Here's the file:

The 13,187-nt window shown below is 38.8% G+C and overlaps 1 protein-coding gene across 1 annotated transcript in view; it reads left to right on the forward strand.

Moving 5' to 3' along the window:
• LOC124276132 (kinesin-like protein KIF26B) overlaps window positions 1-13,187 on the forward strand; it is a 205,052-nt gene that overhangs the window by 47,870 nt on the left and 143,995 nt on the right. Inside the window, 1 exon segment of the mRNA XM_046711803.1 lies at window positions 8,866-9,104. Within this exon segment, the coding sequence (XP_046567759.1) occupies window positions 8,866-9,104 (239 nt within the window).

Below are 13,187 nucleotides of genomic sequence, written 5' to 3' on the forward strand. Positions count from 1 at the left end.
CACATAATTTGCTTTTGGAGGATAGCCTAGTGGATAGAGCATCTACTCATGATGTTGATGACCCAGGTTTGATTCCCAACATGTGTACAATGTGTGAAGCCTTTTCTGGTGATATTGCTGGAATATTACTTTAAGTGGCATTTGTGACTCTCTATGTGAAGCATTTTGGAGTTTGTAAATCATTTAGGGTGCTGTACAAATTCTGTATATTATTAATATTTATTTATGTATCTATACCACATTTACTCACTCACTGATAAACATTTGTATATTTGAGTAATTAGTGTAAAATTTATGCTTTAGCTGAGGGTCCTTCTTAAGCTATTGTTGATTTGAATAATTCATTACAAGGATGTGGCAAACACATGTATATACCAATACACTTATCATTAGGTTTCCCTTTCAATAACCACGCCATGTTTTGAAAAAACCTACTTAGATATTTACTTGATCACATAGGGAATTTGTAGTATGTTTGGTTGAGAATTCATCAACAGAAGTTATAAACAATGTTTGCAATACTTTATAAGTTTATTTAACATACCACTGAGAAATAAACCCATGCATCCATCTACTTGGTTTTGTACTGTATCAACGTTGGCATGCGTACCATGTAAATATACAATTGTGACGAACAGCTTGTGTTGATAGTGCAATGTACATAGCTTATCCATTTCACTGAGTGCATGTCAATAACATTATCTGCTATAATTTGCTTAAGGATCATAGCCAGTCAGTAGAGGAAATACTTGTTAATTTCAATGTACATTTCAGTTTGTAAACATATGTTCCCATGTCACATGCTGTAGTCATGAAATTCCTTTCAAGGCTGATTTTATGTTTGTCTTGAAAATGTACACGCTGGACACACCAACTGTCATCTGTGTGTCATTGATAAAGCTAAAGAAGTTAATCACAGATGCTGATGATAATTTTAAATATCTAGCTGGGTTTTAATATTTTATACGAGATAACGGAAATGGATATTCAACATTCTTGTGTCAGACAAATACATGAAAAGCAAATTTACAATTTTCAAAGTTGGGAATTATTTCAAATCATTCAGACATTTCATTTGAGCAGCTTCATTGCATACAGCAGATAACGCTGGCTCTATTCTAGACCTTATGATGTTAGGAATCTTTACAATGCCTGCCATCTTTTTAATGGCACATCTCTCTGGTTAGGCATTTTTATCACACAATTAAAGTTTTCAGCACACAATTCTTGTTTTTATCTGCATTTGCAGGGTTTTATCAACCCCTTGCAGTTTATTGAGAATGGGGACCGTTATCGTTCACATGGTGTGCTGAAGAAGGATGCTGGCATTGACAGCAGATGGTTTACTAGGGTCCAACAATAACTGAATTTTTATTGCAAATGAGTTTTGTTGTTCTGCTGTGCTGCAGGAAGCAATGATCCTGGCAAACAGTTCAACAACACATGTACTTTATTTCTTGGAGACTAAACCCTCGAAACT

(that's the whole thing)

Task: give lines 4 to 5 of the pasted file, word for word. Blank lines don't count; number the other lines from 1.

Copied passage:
Below are 13,187 nucleotides of genomic sequence, written 5' to 3' on the forward strand. Positions count from 1 at the left end.
CACATAATTTGCTTTTGGAGGATAGCCTAGTGGATAGAGCATCTACTCATGATGTTGATGACCCAGGTTTGATTCCCAACATGTGTACAATGTGTGAAGCCTTTTCTGGTGATATTGCTGGAATATTACTTTAAGTGGCATTTGTGACTCTCTATGTGAAGCATTTTGGAGTTTGTAAATCATTTAGGGTGCTGTACAAATTCTGTATATTATTAATATTTATTTATGTATCTATACCACATTTACTCACTCACTGATAAACATTTGTATATTTGAGTAATTAGTGTAAAATTTATGCTTTAGCTGAGGGTCCTTCTTAAGCTATTGTTGATTTGAATAATTCATTACAAGGATGTGGCAAACACATGTATATACCAATACACTTATCATTAGGTTTCCCTTTCAATAACCACGCCATGTTTTGAAAAAACCTACTTAGATATTTACTTGATCACATAGGGAATTTGTAGTATGTTTGGTTGAGAATTCATCAACAGAAGTTATAAACAATGTTTGCAATACTTTATAAGTTTATTTAACATACCACTGAGAAATAAACCCATGCATCCATCTACTTGGTTTTGTACTGTATCAACGTTGGCATGCGTACCATGTAAATATACAATTGTGACGAACAGCTTGTGTTGATAGTGCAATGTACATAGCTTATCCATTTCACTGAGTGCATGTCAATAACATTATCTGCTATAATTTGCTTAAGGATCATAGCCAGTCAGTAGAGGAAATACTTGTTAATTTCAATGTACATTTCAGTTTGTAAACATATGTTCCCATGTCACATGCTGTAGTCATGAAATTCCTTTCAAGGCTGATTTTATGTTTGTCTTGAAAATGTACACGCTGGACACACCAACTGTCATCTGTGTGTCATTGATAAAGCTAAAGAAGTTAATCACAGATGCTGATGATAATTTTAAATATCTAGCTGGGTTTTAATATTTTATACGAGATAACGGAAATGGATATTCAACATTCTTGTGTCAGACAAATACATGAAAAGCAAATTTACAATTTTCAAAGTTGGGAATTATTTCAAATCATTCAGACATTTCATTTGAGCAGCTTCATTGCATACAGCAGATAACGCTGGCTCTATTCTAGACCTTATGATGTTAGGAATCTTTACAATGCCTGCCATCTTTTTAATGGCACATCTCTCTGGTTAGGCATTTTTATCACACAATTAAAGTTTTCAGCACACAATTCTTGTTTTTATCTGCATTTGCAGGGTTTTATCAACCCCTTGCAGTTTATTGAGAATGGGGACCGTTATCGTTCACATGGTGTGCTGAAGAAGGATGCTGGCATTGACAGCAGATGGTTTACTAGGGTCCAACAATAACTGAATTTTTATTGCAAATGAGTTTTGTTGTTCTGCTGTGCTGCAGGAAGCAATGATCCTGGCAAACAGTTCAACAACACATGTACTTTATTTCTTGGAGACTAAACCCTCGAAACT